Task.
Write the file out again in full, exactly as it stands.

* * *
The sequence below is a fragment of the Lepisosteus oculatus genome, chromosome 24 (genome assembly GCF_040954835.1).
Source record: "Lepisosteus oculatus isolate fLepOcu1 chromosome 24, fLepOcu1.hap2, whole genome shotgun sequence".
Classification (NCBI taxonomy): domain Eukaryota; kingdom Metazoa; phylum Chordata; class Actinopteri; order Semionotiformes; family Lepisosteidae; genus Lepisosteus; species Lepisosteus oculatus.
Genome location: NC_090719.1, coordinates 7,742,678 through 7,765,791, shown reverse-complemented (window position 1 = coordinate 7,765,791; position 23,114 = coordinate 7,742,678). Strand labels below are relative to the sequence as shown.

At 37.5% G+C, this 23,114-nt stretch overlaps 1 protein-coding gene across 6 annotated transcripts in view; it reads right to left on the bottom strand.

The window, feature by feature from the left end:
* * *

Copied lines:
The sequence below is a fragment of the Lepisosteus oculatus genome, chromosome 24 (genome assembly GCF_040954835.1).
Source record: "Lepisosteus oculatus isolate fLepOcu1 chromosome 24, fLepOcu1.hap2, whole genome shotgun sequence".
Classification (NCBI taxonomy): domain Eukaryota; kingdom Metazoa; phylum Chordata; class Actinopteri; order Semionotiformes; family Lepisosteidae; genus Lepisosteus; species Lepisosteus oculatus.
Genome location: NC_090719.1, coordinates 7,742,678 through 7,765,791, shown reverse-complemented (window position 1 = coordinate 7,765,791; position 23,114 = coordinate 7,742,678). Strand labels below are relative to the sequence as shown.

At 37.5% G+C, this 23,114-nt stretch overlaps 1 protein-coding gene across 6 annotated transcripts in view; it reads right to left on the bottom strand.

The window, feature by feature from the left end: